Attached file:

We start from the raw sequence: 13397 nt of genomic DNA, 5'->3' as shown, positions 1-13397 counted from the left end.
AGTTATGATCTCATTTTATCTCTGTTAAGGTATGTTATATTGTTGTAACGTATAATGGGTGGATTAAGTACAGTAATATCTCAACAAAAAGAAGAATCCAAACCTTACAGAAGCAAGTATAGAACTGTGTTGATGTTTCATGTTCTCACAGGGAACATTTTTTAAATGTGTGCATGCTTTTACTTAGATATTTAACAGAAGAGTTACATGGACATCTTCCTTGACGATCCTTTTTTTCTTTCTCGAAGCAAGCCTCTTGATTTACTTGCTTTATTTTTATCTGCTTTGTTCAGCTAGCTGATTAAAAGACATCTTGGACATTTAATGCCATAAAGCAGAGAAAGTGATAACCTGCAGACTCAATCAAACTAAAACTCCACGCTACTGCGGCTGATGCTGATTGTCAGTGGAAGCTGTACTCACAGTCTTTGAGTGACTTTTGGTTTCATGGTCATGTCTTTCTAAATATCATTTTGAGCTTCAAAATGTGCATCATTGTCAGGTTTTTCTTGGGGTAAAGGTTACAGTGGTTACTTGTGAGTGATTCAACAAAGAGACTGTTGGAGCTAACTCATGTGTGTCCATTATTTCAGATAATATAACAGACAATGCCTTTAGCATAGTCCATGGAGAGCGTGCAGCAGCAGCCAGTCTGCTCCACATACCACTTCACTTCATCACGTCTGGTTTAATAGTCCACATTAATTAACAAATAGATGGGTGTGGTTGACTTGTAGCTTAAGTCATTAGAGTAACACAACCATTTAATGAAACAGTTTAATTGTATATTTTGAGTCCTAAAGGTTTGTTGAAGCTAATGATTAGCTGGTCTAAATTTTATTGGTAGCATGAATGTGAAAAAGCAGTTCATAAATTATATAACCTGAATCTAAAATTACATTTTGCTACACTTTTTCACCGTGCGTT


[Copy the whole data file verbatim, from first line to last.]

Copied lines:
We start from the raw sequence: 13397 nt of genomic DNA, 5'->3' as shown, positions 1-13397 counted from the left end.
AGTTATGATCTCATTTTATCTCTGTTAAGGTATGTTATATTGTTGTAACGTATAATGGGTGGATTAAGTACAGTAATATCTCAACAAAAAGAAGAATCCAAACCTTACAGAAGCAAGTATAGAACTGTGTTGATGTTTCATGTTCTCACAGGGAACATTTTTTAAATGTGTGCATGCTTTTACTTAGATATTTAACAGAAGAGTTACATGGACATCTTCCTTGACGATCCTTTTTTTCTTTCTCGAAGCAAGCCTCTTGATTTACTTGCTTTATTTTTATCTGCTTTGTTCAGCTAGCTGATTAAAAGACATCTTGGACATTTAATGCCATAAAGCAGAGAAAGTGATAACCTGCAGACTCAATCAAACTAAAACTCCACGCTACTGCGGCTGATGCTGATTGTCAGTGGAAGCTGTACTCACAGTCTTTGAGTGACTTTTGGTTTCATGGTCATGTCTTTCTAAATATCATTTTGAGCTTCAAAATGTGCATCATTGTCAGGTTTTTCTTGGGGTAAAGGTTACAGTGGTTACTTGTGAGTGATTCAACAAAGAGACTGTTGGAGCTAACTCATGTGTGTCCATTATTTCAGATAATATAACAGACAATGCCTTTAGCATAGTCCATGGAGAGCGTGCAGCAGCAGCCAGTCTGCTCCACATACCACTTCACTTCATCACGTCTGGTTTAATAGTCCACATTAATTAACAAATAGATGGGTGTGGTTGACTTGTAGCTTAAGTCATTAGAGTAACACAACCATTTAATGAAACAGTTTAATTGTATATTTTGAGTCCTAAAGGTTTGTTGAAGCTAATGATTAGCTGGTCTAAATTTTATTGGTAGCATGAATGTGAAAAAGCAGTTCATAAATTATATAACCTGAATCTAAAATTACATTTTGCTACACTTTTTCACCGTGCGTT